An explosion under a bridge in Ethiopia’s capital Addis Ababa injured one man on Wednesday, a federal police spokesman said. – Reuters

The United Nations called on Mozambique to investigate reports that militants had massacred villagers and beheaded women and children in a restive northern region. – Reuters

Tanzania’s opposition presidential candidate left for Belgium on Tuesday where he said he will campaign for democracy following a disputed election that the incumbent President John Magufuli won with 84% of the vote. – Reuters

Nigeria is investigating prominent participants in recent protests against police brutality for possible violations of a law against financing terrorism. – Bloomberg

The Americas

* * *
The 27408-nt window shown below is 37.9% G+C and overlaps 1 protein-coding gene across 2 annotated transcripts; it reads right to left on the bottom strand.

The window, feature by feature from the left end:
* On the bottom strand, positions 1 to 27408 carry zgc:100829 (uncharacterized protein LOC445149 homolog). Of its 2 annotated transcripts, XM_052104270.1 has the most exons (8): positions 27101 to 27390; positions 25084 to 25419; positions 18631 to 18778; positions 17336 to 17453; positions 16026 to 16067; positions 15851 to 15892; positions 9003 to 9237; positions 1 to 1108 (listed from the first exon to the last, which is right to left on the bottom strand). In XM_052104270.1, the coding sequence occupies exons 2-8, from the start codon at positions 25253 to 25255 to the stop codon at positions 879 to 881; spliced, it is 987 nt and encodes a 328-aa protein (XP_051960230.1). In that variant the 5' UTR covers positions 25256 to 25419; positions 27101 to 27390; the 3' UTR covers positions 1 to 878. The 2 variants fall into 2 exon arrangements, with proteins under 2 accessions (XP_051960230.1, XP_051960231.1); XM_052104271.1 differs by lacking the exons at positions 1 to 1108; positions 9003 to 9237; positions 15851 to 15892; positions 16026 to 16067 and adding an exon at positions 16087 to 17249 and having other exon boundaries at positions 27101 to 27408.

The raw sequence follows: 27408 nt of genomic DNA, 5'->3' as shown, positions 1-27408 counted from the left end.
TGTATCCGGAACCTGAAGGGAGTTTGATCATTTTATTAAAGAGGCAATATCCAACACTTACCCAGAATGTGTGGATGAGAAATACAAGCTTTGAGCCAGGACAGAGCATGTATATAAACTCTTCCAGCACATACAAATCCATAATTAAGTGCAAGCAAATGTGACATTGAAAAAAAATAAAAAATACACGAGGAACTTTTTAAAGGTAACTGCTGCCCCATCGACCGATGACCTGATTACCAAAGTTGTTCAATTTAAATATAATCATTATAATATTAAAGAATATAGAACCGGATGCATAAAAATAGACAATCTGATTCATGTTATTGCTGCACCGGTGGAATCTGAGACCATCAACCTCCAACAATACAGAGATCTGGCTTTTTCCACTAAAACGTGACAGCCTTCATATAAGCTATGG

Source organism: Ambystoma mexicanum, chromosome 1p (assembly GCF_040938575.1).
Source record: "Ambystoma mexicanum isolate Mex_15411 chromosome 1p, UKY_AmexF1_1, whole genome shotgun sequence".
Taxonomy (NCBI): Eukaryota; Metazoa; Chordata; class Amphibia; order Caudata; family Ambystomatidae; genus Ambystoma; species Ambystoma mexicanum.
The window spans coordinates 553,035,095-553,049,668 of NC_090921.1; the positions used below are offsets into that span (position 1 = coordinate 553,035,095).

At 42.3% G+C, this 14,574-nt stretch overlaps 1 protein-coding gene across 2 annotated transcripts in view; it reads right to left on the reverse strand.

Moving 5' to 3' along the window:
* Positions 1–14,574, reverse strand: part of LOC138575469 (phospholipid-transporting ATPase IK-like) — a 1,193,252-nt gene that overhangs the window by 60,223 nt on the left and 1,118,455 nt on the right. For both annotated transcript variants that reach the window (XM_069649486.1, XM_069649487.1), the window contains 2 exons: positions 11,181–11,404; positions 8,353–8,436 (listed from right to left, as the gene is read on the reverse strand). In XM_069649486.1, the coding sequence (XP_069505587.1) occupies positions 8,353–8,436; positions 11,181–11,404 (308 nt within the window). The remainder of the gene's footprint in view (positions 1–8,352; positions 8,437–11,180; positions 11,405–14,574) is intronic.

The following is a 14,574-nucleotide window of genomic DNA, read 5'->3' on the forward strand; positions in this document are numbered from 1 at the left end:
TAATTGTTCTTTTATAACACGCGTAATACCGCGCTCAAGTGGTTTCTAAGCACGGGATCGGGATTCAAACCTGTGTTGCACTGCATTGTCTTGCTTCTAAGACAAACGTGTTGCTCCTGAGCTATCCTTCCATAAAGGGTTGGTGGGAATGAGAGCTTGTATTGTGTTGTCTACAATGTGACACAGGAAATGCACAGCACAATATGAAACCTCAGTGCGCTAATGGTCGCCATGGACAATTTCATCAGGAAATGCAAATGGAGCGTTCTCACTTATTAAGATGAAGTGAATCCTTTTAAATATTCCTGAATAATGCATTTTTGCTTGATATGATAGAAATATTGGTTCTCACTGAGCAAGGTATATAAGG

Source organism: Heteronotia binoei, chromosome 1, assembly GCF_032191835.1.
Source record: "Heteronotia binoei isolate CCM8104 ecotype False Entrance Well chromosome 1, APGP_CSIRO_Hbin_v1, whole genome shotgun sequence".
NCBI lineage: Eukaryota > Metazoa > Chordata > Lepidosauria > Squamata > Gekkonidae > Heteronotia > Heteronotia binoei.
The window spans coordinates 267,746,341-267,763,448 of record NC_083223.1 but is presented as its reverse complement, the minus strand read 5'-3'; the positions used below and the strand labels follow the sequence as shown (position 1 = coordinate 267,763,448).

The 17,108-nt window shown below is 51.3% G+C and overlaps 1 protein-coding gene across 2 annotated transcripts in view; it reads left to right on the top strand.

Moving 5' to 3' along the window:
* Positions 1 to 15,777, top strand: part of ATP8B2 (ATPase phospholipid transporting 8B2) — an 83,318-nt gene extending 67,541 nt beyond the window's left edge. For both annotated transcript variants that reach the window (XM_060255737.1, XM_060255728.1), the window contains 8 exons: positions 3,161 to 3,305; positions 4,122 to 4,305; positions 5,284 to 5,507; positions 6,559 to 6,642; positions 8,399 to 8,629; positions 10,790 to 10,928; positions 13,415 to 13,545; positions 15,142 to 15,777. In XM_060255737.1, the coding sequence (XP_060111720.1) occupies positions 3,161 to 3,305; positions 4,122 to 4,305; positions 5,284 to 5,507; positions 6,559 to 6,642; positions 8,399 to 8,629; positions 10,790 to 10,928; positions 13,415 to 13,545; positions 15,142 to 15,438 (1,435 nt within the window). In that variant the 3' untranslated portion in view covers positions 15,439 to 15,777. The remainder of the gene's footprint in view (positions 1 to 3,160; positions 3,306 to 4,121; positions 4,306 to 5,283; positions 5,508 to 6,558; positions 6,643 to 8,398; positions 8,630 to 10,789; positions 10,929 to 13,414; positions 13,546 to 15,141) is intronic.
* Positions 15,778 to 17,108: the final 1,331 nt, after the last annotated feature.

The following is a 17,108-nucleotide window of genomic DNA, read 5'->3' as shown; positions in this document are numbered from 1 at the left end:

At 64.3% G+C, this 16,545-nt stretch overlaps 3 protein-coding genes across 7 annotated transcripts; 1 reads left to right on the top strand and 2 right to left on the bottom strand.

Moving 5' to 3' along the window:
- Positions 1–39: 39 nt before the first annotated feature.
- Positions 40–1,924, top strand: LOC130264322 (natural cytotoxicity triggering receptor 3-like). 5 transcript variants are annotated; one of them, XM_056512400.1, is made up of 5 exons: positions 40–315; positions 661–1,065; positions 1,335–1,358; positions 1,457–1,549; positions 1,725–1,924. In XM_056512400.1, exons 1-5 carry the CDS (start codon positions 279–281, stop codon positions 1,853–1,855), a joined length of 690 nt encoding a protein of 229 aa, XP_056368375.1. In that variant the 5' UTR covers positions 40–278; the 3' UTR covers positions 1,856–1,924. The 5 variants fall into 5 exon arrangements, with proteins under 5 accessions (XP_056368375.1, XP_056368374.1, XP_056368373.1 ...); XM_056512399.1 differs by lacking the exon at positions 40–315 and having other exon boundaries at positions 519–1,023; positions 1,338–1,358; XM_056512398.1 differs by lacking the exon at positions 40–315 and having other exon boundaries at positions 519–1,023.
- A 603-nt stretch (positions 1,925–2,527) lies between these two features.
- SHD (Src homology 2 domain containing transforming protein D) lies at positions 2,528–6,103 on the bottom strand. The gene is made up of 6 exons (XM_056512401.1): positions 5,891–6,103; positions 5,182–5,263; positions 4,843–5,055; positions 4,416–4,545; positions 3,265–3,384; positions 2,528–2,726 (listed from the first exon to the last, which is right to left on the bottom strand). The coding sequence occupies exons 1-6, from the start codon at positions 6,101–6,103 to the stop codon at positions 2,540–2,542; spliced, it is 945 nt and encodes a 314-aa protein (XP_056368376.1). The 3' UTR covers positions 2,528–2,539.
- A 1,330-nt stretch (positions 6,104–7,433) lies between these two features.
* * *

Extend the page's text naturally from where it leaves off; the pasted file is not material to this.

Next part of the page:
Mexican President Andres Manuel Lopez Obrador on Wednesday dug in his heels as one of the few leaders of major countries yet to congratulate Joe Biden on his presidential election win, saying it was too early and that his country was “not a colony”. – Reuters

Mexico confirmed on Wednesday that its top diplomat Foreign Minister Marcelo Ebrard spoke to U.S. Attorney General William Barr about the arrest of former Mexican defense minister and retired army general Salvador Cienfuegos on U.S. soil. – Reuters

Colombia hopes the U.S. government under President-elect Joe Biden will maintain a $5 billion investment program to boost economic and social development, as well as improve security in regions affected by drug-related violence, President Ivan Duque said on Wednesday. – Reuters

Brazilian President Jair Bolsonaro, who portrays himself as a close friend of U.S. President Donald Trump, took a swipe at President-elect Joe Biden, referring to Biden as a “candidate” and assailing him for his stand on the Amazon rainforest. – Reuters